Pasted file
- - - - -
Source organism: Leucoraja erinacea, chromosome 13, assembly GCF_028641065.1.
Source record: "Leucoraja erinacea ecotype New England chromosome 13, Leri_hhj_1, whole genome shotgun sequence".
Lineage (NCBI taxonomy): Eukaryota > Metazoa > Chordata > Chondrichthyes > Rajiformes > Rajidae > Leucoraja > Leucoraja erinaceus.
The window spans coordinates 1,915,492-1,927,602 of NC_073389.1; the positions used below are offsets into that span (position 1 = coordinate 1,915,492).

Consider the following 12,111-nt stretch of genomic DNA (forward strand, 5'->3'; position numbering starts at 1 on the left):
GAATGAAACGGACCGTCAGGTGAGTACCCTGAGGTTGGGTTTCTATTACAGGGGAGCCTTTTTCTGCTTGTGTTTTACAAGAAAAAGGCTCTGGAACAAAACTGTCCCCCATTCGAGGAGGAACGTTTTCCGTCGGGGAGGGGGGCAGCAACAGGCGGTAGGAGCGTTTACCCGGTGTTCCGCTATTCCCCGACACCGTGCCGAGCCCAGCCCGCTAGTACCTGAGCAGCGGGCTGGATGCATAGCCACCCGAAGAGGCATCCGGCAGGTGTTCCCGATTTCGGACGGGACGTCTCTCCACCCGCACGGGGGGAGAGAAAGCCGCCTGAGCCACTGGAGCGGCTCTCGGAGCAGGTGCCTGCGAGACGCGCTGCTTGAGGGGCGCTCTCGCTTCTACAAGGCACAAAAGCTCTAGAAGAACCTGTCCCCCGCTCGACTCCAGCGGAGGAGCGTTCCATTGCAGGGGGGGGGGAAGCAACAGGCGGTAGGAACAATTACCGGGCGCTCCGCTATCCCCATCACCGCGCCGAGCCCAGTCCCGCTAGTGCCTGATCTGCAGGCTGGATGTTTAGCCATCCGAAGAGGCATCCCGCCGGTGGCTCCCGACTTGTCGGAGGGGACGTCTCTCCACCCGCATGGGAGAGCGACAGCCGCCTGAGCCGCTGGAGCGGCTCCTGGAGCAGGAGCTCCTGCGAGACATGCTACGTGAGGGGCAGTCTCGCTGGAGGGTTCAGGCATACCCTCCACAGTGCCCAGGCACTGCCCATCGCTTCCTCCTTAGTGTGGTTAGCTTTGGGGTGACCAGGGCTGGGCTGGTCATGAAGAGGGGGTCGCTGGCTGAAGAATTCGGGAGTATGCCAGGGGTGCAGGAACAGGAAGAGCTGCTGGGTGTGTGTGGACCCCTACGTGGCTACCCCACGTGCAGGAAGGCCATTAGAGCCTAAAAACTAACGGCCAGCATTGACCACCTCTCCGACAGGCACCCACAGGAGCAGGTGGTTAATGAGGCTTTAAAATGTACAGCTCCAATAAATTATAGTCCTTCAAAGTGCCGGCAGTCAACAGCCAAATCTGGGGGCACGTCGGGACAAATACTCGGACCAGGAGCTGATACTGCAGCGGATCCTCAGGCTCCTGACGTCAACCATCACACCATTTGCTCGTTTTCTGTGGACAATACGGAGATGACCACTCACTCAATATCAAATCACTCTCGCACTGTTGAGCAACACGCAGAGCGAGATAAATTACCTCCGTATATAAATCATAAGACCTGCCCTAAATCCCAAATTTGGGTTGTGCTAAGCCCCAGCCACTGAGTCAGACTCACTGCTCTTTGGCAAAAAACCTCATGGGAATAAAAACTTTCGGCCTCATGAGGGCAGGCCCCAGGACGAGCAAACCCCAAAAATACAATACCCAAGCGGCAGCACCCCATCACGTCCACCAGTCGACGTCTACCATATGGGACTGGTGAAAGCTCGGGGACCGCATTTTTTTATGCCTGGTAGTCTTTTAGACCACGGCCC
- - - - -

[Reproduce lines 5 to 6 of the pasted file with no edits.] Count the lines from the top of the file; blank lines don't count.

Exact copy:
Consider the following 12,111-nt stretch of genomic DNA (forward strand, 5'->3'; position numbering starts at 1 on the left):
GAATGAAACGGACCGTCAGGTGAGTACCCTGAGGTTGGGTTTCTATTACAGGGGAGCCTTTTTCTGCTTGTGTTTTACAAGAAAAAGGCTCTGGAACAAAACTGTCCCCCATTCGAGGAGGAACGTTTTCCGTCGGGGAGGGGGGCAGCAACAGGCGGTAGGAGCGTTTACCCGGTGTTCCGCTATTCCCCGACACCGTGCCGAGCCCAGCCCGCTAGTACCTGAGCAGCGGGCTGGATGCATAGCCACCCGAAGAGGCATCCGGCAGGTGTTCCCGATTTCGGACGGGACGTCTCTCCACCCGCACGGGGGGAGAGAAAGCCGCCTGAGCCACTGGAGCGGCTCTCGGAGCAGGTGCCTGCGAGACGCGCTGCTTGAGGGGCGCTCTCGCTTCTACAAGGCACAAAAGCTCTAGAAGAACCTGTCCCCCGCTCGACTCCAGCGGAGGAGCGTTCCATTGCAGGGGGGGGGGAAGCAACAGGCGGTAGGAACAATTACCGGGCGCTCCGCTATCCCCATCACCGCGCCGAGCCCAGTCCCGCTAGTGCCTGATCTGCAGGCTGGATGTTTAGCCATCCGAAGAGGCATCCCGCCGGTGGCTCCCGACTTGTCGGAGGGGACGTCTCTCCACCCGCATGGGAGAGCGACAGCCGCCTGAGCCGCTGGAGCGGCTCCTGGAGCAGGAGCTCCTGCGAGACATGCTACGTGAGGGGCAGTCTCGCTGGAGGGTTCAGGCATACCCTCCACAGTGCCCAGGCACTGCCCATCGCTTCCTCCTTAGTGTGGTTAGCTTTGGGGTGACCAGGGCTGGGCTGGTCATGAAGAGGGGGTCGCTGGCTGAAGAATTCGGGAGTATGCCAGGGGTGCAGGAACAGGAAGAGCTGCTGGGTGTGTGTGGACCCCTACGTGGCTACCCCACGTGCAGGAAGGCCATTAGAGCCTAAAAACTAACGGCCAGCATTGACCACCTCTCCGACAGGCACCCACAGGAGCAGGTGGTTAATGAGGCTTTAAAATGTACAGCTCCAATAAATTATAGTCCTTCAAAGTGCCGGCAGTCAACAGCCAAATCTGGGGGCACGTCGGGACAAATACTCGGACCAGGAGCTGATACTGCAGCGGATCCTCAGGCTCCTGACGTCAACCATCACACCATTTGCTCGTTTTCTGTGGACAATACGGAGATGACCACTCACTCAATATCAAATCACTCTCGCACTGTTGAGCAACACGCAGAGCGAGATAAATTACCTCCGTATATAAATCATAAGACCTGCCCTAAATCCCAAATTTGGGTTGTGCTAAGCCCCAGCCACTGAGTCAGACTCACTGCTCTTTGGCAAAAAACCTCATGGGAATAAAAACTTTCGGCCTCATGAGGGCAGGCCCCAGGACGAGCAAACCCCAAAAATACAATACCCAAGCGGCAGCACCCCATCACGTCCACCAGTCGACGTCTACCATATGGGACTGGTGAAAGCTCGGGGACCGCATTTTTTTATGCCTGGTAGTCTTTTAGACCACGGCCC